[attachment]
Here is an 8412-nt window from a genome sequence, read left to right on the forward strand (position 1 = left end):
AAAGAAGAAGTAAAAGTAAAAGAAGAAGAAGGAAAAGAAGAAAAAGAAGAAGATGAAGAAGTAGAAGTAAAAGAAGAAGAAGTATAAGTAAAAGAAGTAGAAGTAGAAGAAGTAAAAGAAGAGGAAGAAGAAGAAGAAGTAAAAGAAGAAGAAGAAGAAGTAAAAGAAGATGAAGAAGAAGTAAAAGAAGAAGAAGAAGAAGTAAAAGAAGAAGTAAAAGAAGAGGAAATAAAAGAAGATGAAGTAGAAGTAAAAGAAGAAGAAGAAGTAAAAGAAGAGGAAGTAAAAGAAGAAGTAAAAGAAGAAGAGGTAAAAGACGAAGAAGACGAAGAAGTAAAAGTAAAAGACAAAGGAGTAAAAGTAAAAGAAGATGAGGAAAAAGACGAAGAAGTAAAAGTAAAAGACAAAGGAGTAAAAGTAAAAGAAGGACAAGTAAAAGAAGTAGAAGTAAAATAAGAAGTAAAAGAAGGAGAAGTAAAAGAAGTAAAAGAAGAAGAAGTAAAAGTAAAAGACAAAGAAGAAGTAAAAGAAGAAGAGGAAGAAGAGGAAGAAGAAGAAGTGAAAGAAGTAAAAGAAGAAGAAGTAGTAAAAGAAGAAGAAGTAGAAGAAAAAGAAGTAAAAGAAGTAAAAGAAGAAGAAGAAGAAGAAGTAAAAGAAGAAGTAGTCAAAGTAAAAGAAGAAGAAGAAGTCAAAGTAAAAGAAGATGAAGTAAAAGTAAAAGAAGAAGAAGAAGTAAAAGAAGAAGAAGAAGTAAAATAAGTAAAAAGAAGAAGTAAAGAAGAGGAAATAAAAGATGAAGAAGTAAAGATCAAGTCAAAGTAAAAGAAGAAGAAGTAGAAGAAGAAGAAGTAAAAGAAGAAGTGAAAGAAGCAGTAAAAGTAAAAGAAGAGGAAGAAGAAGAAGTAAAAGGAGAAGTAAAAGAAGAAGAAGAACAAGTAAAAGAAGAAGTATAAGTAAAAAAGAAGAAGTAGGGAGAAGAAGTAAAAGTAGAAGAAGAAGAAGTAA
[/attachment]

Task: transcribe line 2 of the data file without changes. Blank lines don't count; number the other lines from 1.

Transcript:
AAAGAAGAAGTAAAAGTAAAAGAAGAAGAAGGAAAAGAAGAAAAAGAAGAAGATGAAGAAGTAGAAGTAAAAGAAGAAGAAGTATAAGTAAAAGAAGTAGAAGTAGAAGAAGTAAAAGAAGAGGAAGAAGAAGAAGAAGTAAAAGAAGAAGAAGAAGAAGTAAAAGAAGATGAAGAAGAAGTAAAAGAAGAAGAAGAAGAAGTAAAAGAAGAAGTAAAAGAAGAGGAAATAAAAGAAGATGAAGTAGAAGTAAAAGAAGAAGAAGAAGTAAAAGAAGAGGAAGTAAAAGAAGAAGTAAAAGAAGAAGAGGTAAAAGACGAAGAAGACGAAGAAGTAAAAGTAAAAGACAAAGGAGTAAAAGTAAAAGAAGATGAGGAAAAAGACGAAGAAGTAAAAGTAAAAGACAAAGGAGTAAAAGTAAAAGAAGGACAAGTAAAAGAAGTAGAAGTAAAATAAGAAGTAAAAGAAGGAGAAGTAAAAGAAGTAAAAGAAGAAGAAGTAAAAGTAAAAGACAAAGAAGAAGTAAAAGAAGAAGAGGAAGAAGAGGAAGAAGAAGAAGTGAAAGAAGTAAAAGAAGAAGAAGTAGTAAAAGAAGAAGAAGTAGAAGAAAAAGAAGTAAAAGAAGTAAAAGAAGAAGAAGAAGAAGAAGTAAAAGAAGAAGTAGTCAAAGTAAAAGAAGAAGAAGAAGTCAAAGTAAAAGAAGATGAAGTAAAAGTAAAAGAAGAAGAAGAAGTAAAAGAAGAAGAAGAAGTAAAATAAGTAAAAAGAAGAAGTAAAGAAGAGGAAATAAAAGATGAAGAAGTAAAGATCAAGTCAAAGTAAAAGAAGAAGAAGTAGAAGAAGAAGAAGTAAAAGAAGAAGTGAAAGAAGCAGTAAAAGTAAAAGAAGAGGAAGAAGAAGAAGTAAAAGGAGAAGTAAAAGAAGAAGAAGAACAAGTAAAAGAAGAAGTATAAGTAAAAAAGAAGAAGTAGGGAGAAGAAGTAAAAGTAGAAGAAGAAGAAGTAA